Conventional investing involves buying and holding financial securities in hopes that their value will grow over time and profiting from price appreciation.
But there’s another strategy in which you can profit from stocks expected to underperform by betting on a decrease in their market value.
Traders who seek out companies and to capitalize on their predicted downfall engage in short selling. There are usually more opportunities to short securities in a bear market because the stock market grows in value over the long term.
This year has faced unprecedented uncertainty, and short sellers are taking advantage of that. Following the release of an incriminating report from Hindenburg Research accusing Nikola Corp (ticker: NKLA) of fraud, traders exploited the news for profit — the stock plummeted and was downgraded by analysts. Looking at Tesla’s ( TSLA) valuation, it can be argued that the stock is overvalued. TSLA is up more than 450% year to date, which has led traders globally to bet against it.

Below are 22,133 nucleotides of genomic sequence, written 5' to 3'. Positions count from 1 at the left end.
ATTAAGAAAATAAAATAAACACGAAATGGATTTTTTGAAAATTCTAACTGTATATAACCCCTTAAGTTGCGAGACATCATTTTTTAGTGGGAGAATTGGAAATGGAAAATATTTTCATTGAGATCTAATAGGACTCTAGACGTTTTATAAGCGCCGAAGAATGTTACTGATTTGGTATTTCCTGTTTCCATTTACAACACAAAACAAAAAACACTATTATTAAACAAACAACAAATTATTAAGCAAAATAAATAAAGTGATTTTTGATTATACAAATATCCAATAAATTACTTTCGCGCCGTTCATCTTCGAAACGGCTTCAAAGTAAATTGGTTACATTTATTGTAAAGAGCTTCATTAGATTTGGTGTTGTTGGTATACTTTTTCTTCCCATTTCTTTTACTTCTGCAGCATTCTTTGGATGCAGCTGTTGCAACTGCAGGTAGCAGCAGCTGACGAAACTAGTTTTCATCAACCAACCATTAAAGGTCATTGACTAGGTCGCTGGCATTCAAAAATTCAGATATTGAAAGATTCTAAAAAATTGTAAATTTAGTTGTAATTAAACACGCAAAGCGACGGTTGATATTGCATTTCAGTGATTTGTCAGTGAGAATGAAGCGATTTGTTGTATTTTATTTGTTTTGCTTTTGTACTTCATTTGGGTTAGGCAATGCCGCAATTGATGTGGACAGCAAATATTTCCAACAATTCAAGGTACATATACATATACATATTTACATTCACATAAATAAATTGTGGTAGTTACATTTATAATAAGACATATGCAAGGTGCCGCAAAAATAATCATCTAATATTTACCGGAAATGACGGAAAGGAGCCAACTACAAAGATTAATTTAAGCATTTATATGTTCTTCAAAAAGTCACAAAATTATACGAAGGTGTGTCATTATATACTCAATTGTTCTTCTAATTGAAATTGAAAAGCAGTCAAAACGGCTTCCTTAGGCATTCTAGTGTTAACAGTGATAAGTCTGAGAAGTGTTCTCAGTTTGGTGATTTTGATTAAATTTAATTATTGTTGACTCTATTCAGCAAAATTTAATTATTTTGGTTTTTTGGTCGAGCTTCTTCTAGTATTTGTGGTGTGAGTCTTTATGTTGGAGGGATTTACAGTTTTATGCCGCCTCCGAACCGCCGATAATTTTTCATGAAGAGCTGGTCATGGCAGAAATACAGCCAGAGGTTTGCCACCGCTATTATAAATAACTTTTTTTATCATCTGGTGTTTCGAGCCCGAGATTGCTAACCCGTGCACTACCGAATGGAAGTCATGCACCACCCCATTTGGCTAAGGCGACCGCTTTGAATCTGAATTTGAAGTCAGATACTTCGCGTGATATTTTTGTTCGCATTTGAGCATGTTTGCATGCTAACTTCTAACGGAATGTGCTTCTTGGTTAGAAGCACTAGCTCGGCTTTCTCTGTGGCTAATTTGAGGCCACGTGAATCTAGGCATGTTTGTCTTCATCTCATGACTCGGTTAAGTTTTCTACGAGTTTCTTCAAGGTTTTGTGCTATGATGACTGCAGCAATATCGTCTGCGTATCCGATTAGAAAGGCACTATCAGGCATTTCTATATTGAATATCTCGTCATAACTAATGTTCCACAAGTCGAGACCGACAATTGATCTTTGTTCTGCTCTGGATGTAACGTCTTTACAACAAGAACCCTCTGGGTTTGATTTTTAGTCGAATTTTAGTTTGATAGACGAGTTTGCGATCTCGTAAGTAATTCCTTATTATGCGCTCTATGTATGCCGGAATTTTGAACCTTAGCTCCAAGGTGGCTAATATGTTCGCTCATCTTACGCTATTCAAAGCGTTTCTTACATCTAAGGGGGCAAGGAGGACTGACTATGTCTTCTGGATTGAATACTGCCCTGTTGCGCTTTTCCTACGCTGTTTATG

The high risks associated with short selling can come with high rewards. Famous short seller Jim Chanos of Kynikos Associates in New York City pocketed $100 million by shorting German fintech company Wirecard.
As it’s in the name, short selling tends to be a strategy executed in the short term as prices can change unexpectedly. Short selling is not the most popular practice since it engages with speculation. Short selling accounts for a segment of market activity with small upside and bigger downside. The following is a guide that describes this controversial market strategy:
— What is short selling?
— Why do investors short sell?
— How to manage short selling risks.
— Knowing the effect on stocks and the broader market.
What Is Short Selling?
Short selling is the act of traders attempting to profit from the decline of a security’s market price.
This could be a stock, exchange-traded fund or real estate investment trust; mutual funds cannot be shorted. In a short selling scenario, if traders anticipate a security will underperform in the near term, they will sell borrowed stock at its current market value and then buy it back at a later date when and if the price drops, profiting off the difference.